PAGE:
One example of such a mechanism involves exploration of the ability of adenosine to modulate pain perception. Several research groups have shown that the adenosine A1 receptor, known to be important in nerve transmission, is involved in neurogenic pain, and adenosine itself (which occurs naturally in the body) has analgesic properties. Several modulators of this receptor are in Phase 3 trials for effectiveness in treating neuropathic pain. Other agents under development act on nerve pathways involving glutamate. This includes the N-methyldiamino-aspartate (NMDA) receptor, a particular part of which is thought to be involved in the maintenance of chronic pain. Another approach to treating neuropathic and chronic pain is to act on neuronal receptors responding to the neurotransmitter acetylcholine.

While not involving a new mechanism, NSAIDs with a lower incidence of side effects are also being studied. Research is underway with an unusual COX-2 inhibitor that delivers nitric oxide to sites of inflammation. Nitric oxide is known to have relaxing actions on the muscles of capillary walls that result in reduced inflammation.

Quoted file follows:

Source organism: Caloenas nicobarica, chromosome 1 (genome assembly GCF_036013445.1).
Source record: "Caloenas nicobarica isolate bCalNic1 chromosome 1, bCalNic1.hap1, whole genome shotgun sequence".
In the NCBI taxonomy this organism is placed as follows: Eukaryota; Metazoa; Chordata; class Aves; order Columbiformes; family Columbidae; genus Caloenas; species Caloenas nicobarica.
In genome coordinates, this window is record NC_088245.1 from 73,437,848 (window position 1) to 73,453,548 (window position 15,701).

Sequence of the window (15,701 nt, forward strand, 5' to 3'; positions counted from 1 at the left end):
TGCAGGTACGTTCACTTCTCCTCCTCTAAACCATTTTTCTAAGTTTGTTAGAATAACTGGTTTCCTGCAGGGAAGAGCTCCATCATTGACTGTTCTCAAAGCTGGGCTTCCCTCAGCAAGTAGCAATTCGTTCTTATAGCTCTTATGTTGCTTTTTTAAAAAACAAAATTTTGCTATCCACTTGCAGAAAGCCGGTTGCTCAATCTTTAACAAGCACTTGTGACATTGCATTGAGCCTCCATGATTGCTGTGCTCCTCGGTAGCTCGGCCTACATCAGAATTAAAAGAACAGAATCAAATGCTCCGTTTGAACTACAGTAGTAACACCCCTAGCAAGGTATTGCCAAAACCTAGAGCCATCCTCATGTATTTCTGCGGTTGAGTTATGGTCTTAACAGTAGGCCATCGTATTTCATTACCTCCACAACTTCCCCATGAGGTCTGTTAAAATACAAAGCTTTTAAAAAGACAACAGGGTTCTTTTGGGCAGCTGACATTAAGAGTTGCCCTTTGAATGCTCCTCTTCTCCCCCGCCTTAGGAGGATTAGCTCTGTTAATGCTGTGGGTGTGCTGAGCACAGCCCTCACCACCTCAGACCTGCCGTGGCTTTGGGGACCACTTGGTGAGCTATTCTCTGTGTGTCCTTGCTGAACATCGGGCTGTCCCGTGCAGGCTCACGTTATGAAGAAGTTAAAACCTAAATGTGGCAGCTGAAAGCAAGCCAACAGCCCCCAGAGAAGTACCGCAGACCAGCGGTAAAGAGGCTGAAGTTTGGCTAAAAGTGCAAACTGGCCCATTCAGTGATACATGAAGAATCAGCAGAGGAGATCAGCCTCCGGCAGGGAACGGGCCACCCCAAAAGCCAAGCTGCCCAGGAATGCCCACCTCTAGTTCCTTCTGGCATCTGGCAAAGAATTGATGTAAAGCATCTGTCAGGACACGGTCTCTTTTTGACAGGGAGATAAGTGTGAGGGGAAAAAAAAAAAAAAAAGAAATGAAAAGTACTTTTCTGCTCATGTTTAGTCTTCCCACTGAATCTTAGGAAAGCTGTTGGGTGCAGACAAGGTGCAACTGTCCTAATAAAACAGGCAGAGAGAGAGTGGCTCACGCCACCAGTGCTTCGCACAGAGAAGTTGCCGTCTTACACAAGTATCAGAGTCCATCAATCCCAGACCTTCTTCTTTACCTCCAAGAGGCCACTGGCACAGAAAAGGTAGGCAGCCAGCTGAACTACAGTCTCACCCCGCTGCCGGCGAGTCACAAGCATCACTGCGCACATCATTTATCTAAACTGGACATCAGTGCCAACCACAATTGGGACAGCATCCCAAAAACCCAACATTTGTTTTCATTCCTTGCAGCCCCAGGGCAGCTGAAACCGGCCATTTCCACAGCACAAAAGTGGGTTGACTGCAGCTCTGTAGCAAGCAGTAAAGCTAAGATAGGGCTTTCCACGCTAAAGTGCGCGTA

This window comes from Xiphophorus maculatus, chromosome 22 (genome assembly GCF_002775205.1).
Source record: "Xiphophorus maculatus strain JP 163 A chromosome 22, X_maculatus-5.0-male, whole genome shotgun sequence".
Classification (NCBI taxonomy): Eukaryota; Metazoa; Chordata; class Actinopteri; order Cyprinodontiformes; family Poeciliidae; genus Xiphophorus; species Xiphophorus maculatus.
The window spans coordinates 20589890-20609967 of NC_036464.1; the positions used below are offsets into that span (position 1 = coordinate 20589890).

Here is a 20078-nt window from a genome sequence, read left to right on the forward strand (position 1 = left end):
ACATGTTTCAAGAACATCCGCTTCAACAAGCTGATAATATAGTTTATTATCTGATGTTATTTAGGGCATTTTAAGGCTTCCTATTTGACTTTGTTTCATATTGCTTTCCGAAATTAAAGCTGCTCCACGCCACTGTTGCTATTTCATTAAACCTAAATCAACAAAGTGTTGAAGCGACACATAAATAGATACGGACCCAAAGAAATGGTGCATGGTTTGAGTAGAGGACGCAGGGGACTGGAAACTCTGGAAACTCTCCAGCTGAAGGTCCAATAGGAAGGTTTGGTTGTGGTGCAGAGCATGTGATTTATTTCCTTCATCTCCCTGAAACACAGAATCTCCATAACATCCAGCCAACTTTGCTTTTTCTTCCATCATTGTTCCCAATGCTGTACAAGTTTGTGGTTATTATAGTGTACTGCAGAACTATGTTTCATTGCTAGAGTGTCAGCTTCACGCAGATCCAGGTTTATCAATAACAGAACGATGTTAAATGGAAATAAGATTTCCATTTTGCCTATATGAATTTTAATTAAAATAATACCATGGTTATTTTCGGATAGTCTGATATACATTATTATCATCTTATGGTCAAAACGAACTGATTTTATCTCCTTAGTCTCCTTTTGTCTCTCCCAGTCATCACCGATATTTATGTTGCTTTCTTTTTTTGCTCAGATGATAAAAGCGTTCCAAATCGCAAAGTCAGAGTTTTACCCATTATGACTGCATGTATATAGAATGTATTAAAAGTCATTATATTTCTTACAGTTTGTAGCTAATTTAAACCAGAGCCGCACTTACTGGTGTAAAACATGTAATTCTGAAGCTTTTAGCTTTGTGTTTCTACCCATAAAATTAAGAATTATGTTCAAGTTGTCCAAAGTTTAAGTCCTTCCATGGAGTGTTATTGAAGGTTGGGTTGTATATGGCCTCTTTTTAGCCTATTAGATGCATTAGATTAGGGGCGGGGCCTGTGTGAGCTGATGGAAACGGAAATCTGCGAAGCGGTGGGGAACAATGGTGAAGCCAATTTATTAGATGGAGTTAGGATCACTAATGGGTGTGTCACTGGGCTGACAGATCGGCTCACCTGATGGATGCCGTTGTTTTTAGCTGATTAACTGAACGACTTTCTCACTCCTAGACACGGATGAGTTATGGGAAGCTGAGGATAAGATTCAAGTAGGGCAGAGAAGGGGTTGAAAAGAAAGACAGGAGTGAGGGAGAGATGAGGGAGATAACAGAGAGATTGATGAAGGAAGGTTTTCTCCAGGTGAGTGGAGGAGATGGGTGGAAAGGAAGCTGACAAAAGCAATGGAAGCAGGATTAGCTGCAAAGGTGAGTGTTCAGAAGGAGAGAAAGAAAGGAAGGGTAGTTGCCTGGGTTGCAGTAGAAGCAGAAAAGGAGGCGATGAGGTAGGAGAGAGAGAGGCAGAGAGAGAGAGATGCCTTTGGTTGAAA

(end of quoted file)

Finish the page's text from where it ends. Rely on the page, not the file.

New types and formulations of opioids are also being developed. The efficacy of an opioid transdermal patch, currently approved for cancer-related pain, is being studied in a Phase 3 trial in chronic back pain. The patch delivers the medicine over 72 hours. Another research group is developing the new synthetic opiate fumarate for moderate to severe pain, which is in Phase 3 trial.

Meanwhile, scientists are ringing the changes on morphine itself, with a sustained release form (Phase 3 in post-operative pain), and the metabolite morphine-6-glucuronide, which has fewer unwanted effects than the parent compound is also in Phase 3 for relief of pain after hip replacement.

At the late stage of clinical development is a compound with a dual mechanism of action. It combines the properties of an agonist of the μ-opioid receptor and a noradrenalin-reuptake inhibitor. By binding to the μ-opioid receptor in the brain the medicine influences the central nervous activities that are responsible for pain sensitivity. The inhibition of noradrenalin-reuptake increases the concentration of noradrenalin in the central nervous system which also leads to an analgesic effect.